By: Casey Curran
One thing I have always liked is when a video game franchise takes on a different genre. Whether it is Mario in an RPG or action game set in the Metal Gear universe, seeing established mechanics used in a different context usually yields interesting results. So when I saw Plants vs. Zombies was getting turned into a third-person shooter with Garden Warfare, I was naturally intrigued. Not only does the series tackle the genre exceptionally well, it offers a very fresh, unique take.
Garden Warfare’s controls are very simple, especially for a shooter. The game employs the usual iron-sight setup, with the X button to reload and RB, LB, and Y used for your class’ special power-up. While they do not feel unbelievably polished like a Gears of War, the controls never presented any problems and felt better than most full-priced games; this is about as polished as a $30 game ($40 on Xbox One) can feel.
While not a graphical powerhouse, Plants vs Zombies: Garden Warfare nonetheless looks fantastic. I have always loved the 1950’s era aesthetics the series employs, and that feel translates flawlessly in the jump from sprites to polygons. Meanwhile, the game does an exceptional job of creating variety to its locations, so a graveyard or warzone can look just as fitting in this universe as a suburban area. The sound effects and music both compliment the music flawlessly; creating a game that nails it both in the visual and audio departments.
Garden Warfare employs several modes in a class-based multiplayer shooter. There is a co-op horde mode known as Garden Ops, which has you play as a plant to protect a garden from a variety of zombies. This mode offers pots for you to place a variety of plants, which act as turrets, medical stations, and other allies tracing back to the series’ tower-defense roots.
The Welcome Mat gives a multiplayer mode that offers extra health to those not playing well. It is a good way to get newcomers used to the game, but after a while you will want to move onto Team Vanquish. The goal there is very simple: Get 50 kills. The final mode, Gardens and Graveyards, varies from map to map, but revolves around the zombie team trying to destroy an area the plants have to defend.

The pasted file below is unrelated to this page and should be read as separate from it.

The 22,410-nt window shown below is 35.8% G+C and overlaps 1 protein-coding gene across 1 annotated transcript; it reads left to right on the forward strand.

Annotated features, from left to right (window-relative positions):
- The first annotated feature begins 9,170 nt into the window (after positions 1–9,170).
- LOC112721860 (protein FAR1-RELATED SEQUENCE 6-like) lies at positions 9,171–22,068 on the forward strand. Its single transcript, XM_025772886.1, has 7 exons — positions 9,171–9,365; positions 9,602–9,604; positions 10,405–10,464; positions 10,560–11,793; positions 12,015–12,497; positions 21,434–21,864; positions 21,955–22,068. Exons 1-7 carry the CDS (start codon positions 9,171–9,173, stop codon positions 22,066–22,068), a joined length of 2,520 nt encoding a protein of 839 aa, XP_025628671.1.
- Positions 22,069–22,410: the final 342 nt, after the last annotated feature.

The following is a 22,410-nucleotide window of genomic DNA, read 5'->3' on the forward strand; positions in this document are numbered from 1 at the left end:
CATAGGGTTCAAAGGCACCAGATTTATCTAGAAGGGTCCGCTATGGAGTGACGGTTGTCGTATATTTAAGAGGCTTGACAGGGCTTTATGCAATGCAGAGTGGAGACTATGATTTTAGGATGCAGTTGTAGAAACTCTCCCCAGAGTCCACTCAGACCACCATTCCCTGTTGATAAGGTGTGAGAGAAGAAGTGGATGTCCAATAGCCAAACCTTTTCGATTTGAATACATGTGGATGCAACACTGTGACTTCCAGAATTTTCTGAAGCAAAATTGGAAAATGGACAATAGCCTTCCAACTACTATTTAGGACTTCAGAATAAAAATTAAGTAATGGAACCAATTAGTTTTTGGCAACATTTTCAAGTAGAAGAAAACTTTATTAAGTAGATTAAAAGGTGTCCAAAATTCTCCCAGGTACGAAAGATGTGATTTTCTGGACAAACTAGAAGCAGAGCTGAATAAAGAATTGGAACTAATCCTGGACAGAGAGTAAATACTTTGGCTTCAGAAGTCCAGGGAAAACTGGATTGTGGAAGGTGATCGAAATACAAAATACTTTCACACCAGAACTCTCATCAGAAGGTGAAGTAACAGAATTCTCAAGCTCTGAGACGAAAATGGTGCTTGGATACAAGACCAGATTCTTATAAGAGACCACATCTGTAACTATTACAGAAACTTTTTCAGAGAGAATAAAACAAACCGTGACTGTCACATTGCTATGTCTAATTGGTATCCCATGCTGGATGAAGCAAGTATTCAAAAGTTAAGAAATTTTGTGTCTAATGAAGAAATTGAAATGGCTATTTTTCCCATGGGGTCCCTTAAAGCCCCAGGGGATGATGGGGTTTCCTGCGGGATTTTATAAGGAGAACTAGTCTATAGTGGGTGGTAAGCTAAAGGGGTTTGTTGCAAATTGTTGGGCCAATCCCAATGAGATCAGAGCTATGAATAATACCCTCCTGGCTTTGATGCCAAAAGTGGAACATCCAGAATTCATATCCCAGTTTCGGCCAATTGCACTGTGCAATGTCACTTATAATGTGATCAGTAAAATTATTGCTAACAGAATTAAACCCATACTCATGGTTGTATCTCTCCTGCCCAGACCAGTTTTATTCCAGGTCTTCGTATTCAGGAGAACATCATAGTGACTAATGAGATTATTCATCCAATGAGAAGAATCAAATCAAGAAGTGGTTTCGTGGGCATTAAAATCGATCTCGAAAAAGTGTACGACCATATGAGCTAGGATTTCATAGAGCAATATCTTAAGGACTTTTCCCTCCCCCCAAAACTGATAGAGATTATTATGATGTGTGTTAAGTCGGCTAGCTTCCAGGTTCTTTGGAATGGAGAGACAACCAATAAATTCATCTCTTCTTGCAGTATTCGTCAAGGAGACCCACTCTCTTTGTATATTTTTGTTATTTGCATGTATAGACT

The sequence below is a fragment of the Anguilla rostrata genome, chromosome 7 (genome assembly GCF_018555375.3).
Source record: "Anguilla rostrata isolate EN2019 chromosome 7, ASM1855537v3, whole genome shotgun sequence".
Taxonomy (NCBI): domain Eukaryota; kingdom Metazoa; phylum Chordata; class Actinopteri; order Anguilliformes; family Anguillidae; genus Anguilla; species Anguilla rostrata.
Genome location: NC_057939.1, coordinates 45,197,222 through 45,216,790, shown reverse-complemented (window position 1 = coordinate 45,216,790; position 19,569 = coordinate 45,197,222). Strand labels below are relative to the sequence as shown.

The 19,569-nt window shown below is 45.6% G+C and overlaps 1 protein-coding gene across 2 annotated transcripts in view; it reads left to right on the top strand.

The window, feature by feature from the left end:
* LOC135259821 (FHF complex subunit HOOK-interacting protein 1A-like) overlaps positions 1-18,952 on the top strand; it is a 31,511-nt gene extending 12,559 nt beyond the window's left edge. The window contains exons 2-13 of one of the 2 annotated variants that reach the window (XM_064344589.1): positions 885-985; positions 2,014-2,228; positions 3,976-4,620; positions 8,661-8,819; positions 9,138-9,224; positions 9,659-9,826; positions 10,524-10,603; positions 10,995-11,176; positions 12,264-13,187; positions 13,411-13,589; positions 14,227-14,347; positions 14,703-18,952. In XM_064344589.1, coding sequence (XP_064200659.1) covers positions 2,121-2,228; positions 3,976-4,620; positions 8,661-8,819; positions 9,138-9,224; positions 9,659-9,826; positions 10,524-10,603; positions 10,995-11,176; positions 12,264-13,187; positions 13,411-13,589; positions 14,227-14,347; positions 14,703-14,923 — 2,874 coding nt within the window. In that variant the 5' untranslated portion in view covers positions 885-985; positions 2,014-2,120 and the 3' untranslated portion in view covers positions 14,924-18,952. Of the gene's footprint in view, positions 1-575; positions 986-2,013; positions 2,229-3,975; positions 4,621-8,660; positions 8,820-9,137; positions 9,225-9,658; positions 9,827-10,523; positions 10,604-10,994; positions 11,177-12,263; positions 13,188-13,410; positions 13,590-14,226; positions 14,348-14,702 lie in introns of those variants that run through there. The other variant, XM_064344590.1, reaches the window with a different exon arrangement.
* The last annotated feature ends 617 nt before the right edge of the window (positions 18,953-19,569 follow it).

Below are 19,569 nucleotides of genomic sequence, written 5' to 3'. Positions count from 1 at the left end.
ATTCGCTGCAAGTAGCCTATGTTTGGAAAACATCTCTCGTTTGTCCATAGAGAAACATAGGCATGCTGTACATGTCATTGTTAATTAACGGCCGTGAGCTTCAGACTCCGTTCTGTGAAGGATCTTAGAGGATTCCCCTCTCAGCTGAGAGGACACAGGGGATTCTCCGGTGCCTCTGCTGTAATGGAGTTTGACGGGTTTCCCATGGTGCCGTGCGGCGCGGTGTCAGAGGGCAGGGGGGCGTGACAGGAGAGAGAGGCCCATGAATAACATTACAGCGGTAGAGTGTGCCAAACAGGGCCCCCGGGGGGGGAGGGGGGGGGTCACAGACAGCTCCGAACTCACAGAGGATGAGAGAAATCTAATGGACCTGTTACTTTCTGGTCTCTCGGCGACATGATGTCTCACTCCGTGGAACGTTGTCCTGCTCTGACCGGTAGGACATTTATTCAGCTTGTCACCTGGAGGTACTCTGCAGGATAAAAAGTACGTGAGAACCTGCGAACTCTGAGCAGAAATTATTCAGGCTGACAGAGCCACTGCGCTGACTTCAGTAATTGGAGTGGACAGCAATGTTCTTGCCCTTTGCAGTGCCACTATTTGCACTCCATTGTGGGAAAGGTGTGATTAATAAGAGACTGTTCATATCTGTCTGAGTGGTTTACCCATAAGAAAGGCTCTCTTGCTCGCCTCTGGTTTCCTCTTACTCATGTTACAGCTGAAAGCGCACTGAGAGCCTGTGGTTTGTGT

The game does a good job of keeping the teams different but still well balanced. Each one has half of its members given a unique weapon the other side does not have. Both the Sunflower and Foot Soldier Zombie have machinegun-like weaponry, with the former acting as the medic while the latter is the standard infantry. The Peashooter and Engineer Zombie meanwhile have a rifle-like weapon, which is fairly powerful but not that rapid of firing with the former acting as infantry and the latter as more of a tank.
The other classes, however, are unique to their respective teams. The Cactus has a sniper-like weapon that reaches greater distances than any other class. The Chomper is a melee-based class, capable of burrowing underground to help the assault. The All-Star Zombie has an extremely bulky build with a Gatling gun. Finally, the scientist is a medic with a shotgun.
The differences in sides both help the game stand out from other shooters and have an excellent amount of variety if you switch sides often. The maps are also well made, allowing any class to succeed if you play smartly. The game is so much fun, in fact, that whenever playing Team Vanquish, I never paid attention to the score, just trying to play as well as I could. It did not matter how invested I got, I still never cared about how I did in that match, and I mean that in a very good way.
The only real complaints present have nothing to do with the gameplay itself, but with the game’s overall setup. For starters, the game has ridiculously long load times. There’s also no option to join a friend’s game for a competitive multiplayer match. There is a workaround to join the game using Xbox Live (unless the game is full, which, thanks to long load times, can be irritating), but if you want to specifically play with a large group of friends, this game is not for you.
The horde mode does let you invite friends, but it does so in a kind of bizarre way. The game does not allow you to return if you fail to revive yourself, meaning game over. In fact, it even kicks you out if this happens, further making the game hard to play with friends. Hopefully both of these matchmaking issues get sorted out with a patch later, but as of now Garden Warfare is not a good choice for game nights with friends.
Plants vs Zombies: Garden Warfare is not a game for those who play multiplayer games to play with friends. If you just want a fun shooter, however, then I cannot recommend this game more strongly. Its colorful, lighthearted approach to multiplayer shooters is not only a blast to play, but it’s also really refreshing.